i just got my male BNC connectors and female-T to interface my future project with my newly bought function generator. I bought quite many (10 for the male) so i can further interface to my rigol dso or do some funky BNC connections stuff. Since its only the head/connector, so i'm going to wire it. I can just wire it with simple 2 black and red wires and ignore about anything else, but for the sake of information and better knowledge, i want to make a public query. Since there are issues such as data integrity, attenuation, reflection at high/RF frequency etc which i dont really fully understand.

Variaty of cables, even coax alone. My satellite TV cable is very hard to bend. My FG cable quite flexible. My Rigol, i'm not sure if its even coax, you know? that thin Rigol's probe cable. So the question...
1) What is the best (or better) coaxial cable around and preferebly easy to get everywhere? if there is difference, what makes one coax better from another?
2) Whats with normal 2 wire setup? or twisted type? for RF design/analysis/probing?
3) How do i define and measure an impedance of a wire/transmission line (or two close together, coaxed or twisted) with relation to their length? (or is this just a stupid question to ask?)

hope to hear some answer. Thanx.

« Last Edit: March 02, 2011, 05:08:46 pm by saturation »
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 Saturation
 

Online MechatrommerTopic starter

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Re: How to Better Wire the BNC Connector and GHz issue.
« Reply #6 on: March 02, 2011, 11:41:54 pm »
thanx guy. i got some picture now. and thanx Wim for reminding me of 75ohm vs 50ohm impedance cable. i know there are sort of thing, but it seem i just didnt get it. one last noob question... whats exactly the terminated system, terminated impedance? hihi.
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Offline saturation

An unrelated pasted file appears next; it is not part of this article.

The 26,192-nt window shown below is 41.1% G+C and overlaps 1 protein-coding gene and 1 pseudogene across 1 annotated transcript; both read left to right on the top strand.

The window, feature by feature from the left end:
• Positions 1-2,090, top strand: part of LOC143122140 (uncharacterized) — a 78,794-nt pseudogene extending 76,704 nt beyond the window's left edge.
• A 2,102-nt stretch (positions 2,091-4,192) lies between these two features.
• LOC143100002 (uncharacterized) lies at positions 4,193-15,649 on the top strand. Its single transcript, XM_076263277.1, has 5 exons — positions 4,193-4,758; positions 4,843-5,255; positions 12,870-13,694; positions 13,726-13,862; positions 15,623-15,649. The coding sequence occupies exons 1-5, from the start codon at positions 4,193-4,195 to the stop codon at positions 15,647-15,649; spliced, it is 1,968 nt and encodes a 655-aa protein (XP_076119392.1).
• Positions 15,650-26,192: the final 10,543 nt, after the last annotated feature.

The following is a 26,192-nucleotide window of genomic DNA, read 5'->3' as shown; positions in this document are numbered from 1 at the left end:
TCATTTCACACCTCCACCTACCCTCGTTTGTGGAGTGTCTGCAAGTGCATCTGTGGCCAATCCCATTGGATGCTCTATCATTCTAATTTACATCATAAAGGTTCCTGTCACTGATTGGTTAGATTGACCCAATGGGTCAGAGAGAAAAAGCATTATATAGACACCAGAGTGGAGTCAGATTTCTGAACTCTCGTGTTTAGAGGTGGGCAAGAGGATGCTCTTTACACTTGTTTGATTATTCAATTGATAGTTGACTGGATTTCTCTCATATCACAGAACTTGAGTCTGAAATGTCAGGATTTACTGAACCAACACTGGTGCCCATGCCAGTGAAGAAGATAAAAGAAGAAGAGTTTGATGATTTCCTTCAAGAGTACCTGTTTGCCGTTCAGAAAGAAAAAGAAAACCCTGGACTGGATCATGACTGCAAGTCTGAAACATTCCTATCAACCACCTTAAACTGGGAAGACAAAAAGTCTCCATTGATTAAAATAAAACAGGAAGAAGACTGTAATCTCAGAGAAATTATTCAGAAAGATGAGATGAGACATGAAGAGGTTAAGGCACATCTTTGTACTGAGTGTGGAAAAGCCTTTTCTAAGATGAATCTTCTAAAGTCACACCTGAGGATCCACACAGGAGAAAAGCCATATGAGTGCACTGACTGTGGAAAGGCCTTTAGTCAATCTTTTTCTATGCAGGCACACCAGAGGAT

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Re: How to Better Wire the BNC Connector and GHz issue.
« Reply #7 on: March 03, 2011, 01:53:09 am »
Terminated impedance meant the final transmission line impedance from the effects of, source, line and load are matched.  I guess I should have said the cable has a 'characteristic impedance' of 50 ohms to refer to the cable only, my error, see below.

http://en.wikipedia.org/wiki/Electrical_termination



Zs and Zl can be resistors of 50 ohms each, but the cable's Zo, called the characteristic impedance, depends on the inductance and capacitance of the cable, per unit length, and bypassing all the math to summarize, its units are in ohms too.

http://en.wikipedia.org/wiki/Characteristic_impedance

If you use the wrong cable type, say Zo = 75 ohms, RG59, it will create an impedance mismatch even if you terminate each end as 50 ohms, because the cable is part of the system.

By example, the Hantek 3x25 has an source impedance of 50 ohms, Zs, and using '50 ohm' cable, Zo, the load end must also be 50 ohms, Zl, for the most efficient signal transfer.  If the Rigol 1052e is the load, you need to put a 50 ohm terminator, Zl,in parallel to the 1 megaohm so the terminated impedance is ~ 50 ohms. 


thanx guy. i got some picture now. and thanx Wim for reminding me of 75ohm vs 50ohm impedance cable. i know there are sort of thing, but it seem i just didnt get it. one last noob question... whats exactly the terminated system, terminated impedance? hihi.

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 Saturation
 

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Re: How to Better Wire the BNC Connector and GHz issue.
« Reply #8 on: March 03, 2011, 08:04:58 am »
Janne, the RG-179 is 75ohm i checked in wiki, i dont get why you make the suggestion as most device is 50ohm.
for my own later reference... http://en.wikipedia.org/wiki/Impedance_matching.
thanx saturation for the links, gave me some direction on what to read.

a.jpg) ok, made my first quick "invention" with bnc's, tried to make a 50ohm terminator (2x100ohm)
b.jpg) connected it from my Hantek 3x25 AWG to Rigol 1102E(mod) directly without terminator, 100Hz 3.5Vpp sine is generated, Rigol showed what is set in 3x25 Software. everything is fine!
c.jpg) with the terminator installed, then the peak went wrong. any explanation with this confusing 50ohm termination stuff?
« Last Edit: March 03, 2011, 08:07:39 am by Mechatrommer »
Nature: Evolution and the Illusion of Randomness (Stephen L. Talbott): Its now indisputable that... organisms “expertise” contextualizes its genome, and its nonsense to say that these powers are under the control of the genome being contextualized - Barbara McClintock
 

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Re: How to Better Wire the BNC Connector and GHz issue.
« Reply #9 on: March 03, 2011, 08:37:40 am »
well i think what i got is RG59 (or RG6) 75ohm connector, this is closest i found in ebay saying its RG59 (for video stuff)
http://cgi.ebay.com.my/6x-BNC-Male-RG59-cable-Crimp-75-OHMS-Connector-131-/300530023762?pt=LH_DefaultDomain_0&hash=item45f8fc3d52